Friday, October 9

Sarah Water: The Little Stranger

When a doctor is called to attend one of the servants at the local manor house he is surprised to find not the glamorous Georgian mansion of his childhood memories but a dilapidated post war residence inhabited by a family not quite coping with changing society.
As his acquaintance with the family grows he becomes privy to their dark secrets. The war-wounded son, reluctant lord of the manor, claims to be plagued by a ‘presence’ in the night. The elderly mother is tormented, mentally and physically, by the memory of her first-born’s tragic childhood death. The servants complain about ghostly goings on. Even the solid and dependable daughter thinks there might be more to the house than meets the eye.
But the doctor is a man of science and logic. He simply can’t believe all that the family are telling him. And yet, he can’t completely dismiss it either.
And here I can not be more explicit without spoilers.
Set in early post world war II Britain, on the surface this is a story of a once proud and powerful family now in decline. The story unfolds at a leisurely pace, almost a little too slowly at times. The individual ‘spooky’ elements are not particularly scary but cumulatively they give a not-quite-right feeling that is far more effective in creating creepiness in this context than more overt horror would have been. I would have liked to see more made of this aspect of the story. In many ways the decision not to expand upon the haunting elements was an opportunity missed.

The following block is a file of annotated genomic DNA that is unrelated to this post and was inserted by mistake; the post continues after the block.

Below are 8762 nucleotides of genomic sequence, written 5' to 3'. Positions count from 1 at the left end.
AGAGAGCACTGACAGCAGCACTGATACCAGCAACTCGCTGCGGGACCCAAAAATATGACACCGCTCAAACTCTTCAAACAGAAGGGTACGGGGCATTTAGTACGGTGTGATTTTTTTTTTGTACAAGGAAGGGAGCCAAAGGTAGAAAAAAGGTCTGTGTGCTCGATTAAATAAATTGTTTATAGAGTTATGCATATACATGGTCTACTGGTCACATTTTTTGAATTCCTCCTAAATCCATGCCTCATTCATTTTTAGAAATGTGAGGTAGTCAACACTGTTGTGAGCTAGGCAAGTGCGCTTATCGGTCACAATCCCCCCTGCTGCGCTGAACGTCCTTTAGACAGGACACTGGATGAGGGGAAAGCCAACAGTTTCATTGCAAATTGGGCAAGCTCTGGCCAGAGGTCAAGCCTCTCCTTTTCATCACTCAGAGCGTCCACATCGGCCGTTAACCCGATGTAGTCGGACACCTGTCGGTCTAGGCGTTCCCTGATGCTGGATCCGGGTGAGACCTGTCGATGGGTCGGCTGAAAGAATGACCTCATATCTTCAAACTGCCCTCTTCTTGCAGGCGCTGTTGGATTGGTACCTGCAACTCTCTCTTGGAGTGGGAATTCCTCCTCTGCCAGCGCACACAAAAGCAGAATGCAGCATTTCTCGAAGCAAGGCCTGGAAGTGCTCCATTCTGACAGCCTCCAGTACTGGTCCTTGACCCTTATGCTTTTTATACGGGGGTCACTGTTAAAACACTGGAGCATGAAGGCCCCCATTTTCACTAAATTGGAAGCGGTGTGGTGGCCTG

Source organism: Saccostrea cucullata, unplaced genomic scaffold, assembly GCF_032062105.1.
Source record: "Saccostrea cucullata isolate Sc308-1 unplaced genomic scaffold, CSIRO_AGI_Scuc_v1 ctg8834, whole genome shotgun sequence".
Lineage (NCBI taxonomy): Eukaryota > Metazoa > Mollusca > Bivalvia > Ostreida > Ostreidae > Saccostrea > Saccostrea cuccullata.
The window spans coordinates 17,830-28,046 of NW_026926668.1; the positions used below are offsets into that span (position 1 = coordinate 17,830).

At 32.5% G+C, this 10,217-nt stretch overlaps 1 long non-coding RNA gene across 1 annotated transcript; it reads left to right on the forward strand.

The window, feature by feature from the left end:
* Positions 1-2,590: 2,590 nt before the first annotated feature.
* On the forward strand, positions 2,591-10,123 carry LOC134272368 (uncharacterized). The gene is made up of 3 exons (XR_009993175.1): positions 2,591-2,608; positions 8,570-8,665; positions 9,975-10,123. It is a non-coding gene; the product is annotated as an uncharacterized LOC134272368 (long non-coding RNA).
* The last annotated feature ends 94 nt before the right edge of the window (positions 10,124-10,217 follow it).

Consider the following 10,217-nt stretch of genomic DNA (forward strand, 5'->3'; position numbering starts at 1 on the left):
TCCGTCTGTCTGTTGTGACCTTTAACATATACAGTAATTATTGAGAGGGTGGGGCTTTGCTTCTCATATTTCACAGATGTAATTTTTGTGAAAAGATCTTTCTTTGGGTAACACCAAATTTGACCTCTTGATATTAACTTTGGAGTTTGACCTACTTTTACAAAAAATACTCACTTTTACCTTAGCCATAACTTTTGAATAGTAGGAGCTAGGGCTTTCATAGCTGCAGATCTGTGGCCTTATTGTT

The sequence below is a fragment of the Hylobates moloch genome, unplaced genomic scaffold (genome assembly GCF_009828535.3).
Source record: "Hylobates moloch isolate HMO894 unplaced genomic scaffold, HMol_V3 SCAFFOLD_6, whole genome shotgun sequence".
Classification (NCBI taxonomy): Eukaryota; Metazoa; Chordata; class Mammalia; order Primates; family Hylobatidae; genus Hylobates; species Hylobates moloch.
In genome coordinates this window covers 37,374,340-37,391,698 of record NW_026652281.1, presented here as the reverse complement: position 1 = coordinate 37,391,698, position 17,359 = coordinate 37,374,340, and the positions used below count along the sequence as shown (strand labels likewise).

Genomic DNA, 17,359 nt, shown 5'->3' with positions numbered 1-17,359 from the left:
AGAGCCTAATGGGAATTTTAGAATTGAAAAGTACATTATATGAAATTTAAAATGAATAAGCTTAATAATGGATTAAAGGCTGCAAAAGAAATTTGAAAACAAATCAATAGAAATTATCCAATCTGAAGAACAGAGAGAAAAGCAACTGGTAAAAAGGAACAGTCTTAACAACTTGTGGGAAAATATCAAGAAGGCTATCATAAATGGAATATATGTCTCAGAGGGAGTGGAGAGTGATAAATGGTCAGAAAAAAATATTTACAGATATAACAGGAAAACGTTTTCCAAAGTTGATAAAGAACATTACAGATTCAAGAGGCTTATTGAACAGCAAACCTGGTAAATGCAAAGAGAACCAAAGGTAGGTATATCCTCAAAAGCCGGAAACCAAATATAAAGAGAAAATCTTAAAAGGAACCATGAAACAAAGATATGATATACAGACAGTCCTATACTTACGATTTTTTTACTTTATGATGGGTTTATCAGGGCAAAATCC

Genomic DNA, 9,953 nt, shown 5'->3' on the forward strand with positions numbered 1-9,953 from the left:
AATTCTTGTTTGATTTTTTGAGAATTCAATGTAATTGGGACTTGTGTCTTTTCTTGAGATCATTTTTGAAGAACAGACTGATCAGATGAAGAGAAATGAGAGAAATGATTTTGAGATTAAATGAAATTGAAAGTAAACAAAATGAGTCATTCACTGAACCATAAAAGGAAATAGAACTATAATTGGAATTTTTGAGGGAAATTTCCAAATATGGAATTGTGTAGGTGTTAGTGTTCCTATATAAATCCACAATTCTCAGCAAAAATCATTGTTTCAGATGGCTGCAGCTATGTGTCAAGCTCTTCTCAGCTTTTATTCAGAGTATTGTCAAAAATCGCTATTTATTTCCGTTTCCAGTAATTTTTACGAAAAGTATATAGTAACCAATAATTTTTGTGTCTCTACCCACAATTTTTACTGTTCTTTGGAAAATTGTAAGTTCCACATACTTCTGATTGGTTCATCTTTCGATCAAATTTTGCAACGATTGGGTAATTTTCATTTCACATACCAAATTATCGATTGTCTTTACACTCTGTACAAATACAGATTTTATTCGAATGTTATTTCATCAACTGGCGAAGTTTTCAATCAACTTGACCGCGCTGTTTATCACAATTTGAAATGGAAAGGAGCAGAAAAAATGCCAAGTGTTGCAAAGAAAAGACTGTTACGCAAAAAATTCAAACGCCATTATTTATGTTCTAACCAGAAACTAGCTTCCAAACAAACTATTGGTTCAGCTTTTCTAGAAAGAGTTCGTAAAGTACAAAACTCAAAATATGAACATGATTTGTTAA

The characters felt true to the time. So much so that I found myself actively disliking them on some occasions, while pitying them on others but I never really connected to any of them. I think the back story of the main characters would have added an interesting dimension to the book and made it easier to identify with them.
The twist ending was at once both disappointing and intriguing.
This book has the feel of a traditional Victorian gothic while maintaining a distinct literary flavour. While it is far from the best I have read, it is the first book in many years that has me thinking about the central themes and wanting to dissect the story in order to find out what really went on. Speculation abounds-Lynn

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